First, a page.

Towards the end of last month Tullow Oil terminated a deal in which France’s Total E&P and China National Offshore Oil Company (CNOOC) were to buy 21% of its interest in the Albertine region. The companies disagreed with government on tax to be paid and whether to grant a tax relief
The government of Uganda is working behind the scenes to revive talks in the collapsed oil
Minister of Finance, Matia
Kasaija confirmed that government is pushing to see that oil companies go ahead to conclude
their deal, a move that could breathe life into the oil industry again.
end of last month Tullow Oil terminated a deal in which France’s Total E&P
and China National Offshore Oil Company (CNOOC) were to buy 21% of its interest
in the Albertine region.
The companies disagreed with government on tax to be
paid and whether to grant a tax relief.
on Tuesday evening that government is pushing to see that talks go on but warned that time lost could mean oil production might delay for more two years.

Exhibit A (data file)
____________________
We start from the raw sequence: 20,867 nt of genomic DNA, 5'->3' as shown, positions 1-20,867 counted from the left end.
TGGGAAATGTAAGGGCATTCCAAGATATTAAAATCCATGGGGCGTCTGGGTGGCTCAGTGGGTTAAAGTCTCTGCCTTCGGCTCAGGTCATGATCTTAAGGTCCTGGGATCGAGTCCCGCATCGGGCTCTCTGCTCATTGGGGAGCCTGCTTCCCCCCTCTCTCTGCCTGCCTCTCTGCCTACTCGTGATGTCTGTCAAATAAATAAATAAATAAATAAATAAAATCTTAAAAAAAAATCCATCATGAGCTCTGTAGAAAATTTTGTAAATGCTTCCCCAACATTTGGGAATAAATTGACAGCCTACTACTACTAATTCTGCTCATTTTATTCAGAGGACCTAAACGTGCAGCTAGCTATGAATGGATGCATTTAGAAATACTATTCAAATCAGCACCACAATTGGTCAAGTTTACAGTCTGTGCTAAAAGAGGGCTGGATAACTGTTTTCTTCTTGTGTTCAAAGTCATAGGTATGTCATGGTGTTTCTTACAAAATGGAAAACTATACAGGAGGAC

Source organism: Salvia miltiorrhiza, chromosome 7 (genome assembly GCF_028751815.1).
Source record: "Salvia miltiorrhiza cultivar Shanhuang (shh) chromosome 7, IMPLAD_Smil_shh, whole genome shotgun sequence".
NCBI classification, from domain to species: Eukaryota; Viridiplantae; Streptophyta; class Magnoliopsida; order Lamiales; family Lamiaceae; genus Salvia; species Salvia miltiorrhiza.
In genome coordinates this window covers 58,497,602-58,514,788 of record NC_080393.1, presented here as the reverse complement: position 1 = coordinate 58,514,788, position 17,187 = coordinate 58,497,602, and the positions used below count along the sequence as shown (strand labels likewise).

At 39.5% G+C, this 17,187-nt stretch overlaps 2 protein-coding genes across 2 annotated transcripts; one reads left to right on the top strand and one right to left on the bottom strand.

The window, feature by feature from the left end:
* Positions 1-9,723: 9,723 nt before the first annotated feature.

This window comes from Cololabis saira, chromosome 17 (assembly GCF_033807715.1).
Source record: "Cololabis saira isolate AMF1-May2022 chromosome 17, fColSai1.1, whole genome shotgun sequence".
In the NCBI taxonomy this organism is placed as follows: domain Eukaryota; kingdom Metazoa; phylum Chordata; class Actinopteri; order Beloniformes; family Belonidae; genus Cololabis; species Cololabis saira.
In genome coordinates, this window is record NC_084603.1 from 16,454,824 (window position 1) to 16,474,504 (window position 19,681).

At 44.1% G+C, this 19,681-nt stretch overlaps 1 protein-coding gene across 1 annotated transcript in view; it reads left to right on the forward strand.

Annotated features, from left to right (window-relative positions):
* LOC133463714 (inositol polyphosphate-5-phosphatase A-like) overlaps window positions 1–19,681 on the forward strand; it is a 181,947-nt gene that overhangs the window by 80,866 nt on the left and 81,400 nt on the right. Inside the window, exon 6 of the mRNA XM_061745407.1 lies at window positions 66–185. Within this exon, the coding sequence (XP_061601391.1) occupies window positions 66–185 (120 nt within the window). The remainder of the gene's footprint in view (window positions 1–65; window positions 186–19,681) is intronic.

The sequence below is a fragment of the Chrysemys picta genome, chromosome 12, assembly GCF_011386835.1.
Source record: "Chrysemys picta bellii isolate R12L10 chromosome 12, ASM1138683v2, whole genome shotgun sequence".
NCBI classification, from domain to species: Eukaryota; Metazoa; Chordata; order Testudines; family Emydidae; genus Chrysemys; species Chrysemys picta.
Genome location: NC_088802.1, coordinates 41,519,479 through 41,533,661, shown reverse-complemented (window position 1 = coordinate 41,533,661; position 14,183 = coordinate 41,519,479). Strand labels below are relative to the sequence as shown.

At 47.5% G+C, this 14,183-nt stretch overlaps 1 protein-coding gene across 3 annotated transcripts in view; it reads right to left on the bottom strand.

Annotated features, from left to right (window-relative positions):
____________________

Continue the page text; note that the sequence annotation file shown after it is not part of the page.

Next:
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Uganda’s dream to get that oil out of the ground is still live and Ugandans should
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Karuhanga, the chairman of the Uganda chambers of mines and petroleum, told URN
on Wednesday that he was happy people were working hard behind the scenes to
get the talks going.
He said there is
need for urgency because a lot is at stake.
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of the talks meant a lot to the Uganda’s oil industry. It meant that the anticipated Final Investment
Decision (FID), which would have seen companies release money and resume key
projects including the pipeline and refinery, will not be concluded soon.
A week after
the collapse of the deal, Total E&P suspended all activities on the $3.5bn pipeline and laid off staff, saying there was no demand for them.
The push for
the resumption of the talks is being seen as a silver lining by industry
There is a
feeling that government might soften on the issue of tax relief to let the
companies conclude their deal. Uganda hopes to start oil production by 2023.
Bank of Uganda has warned that any delays beyond 2023 in terms of government getting oil out of the ground could mean it may not be able service its debts.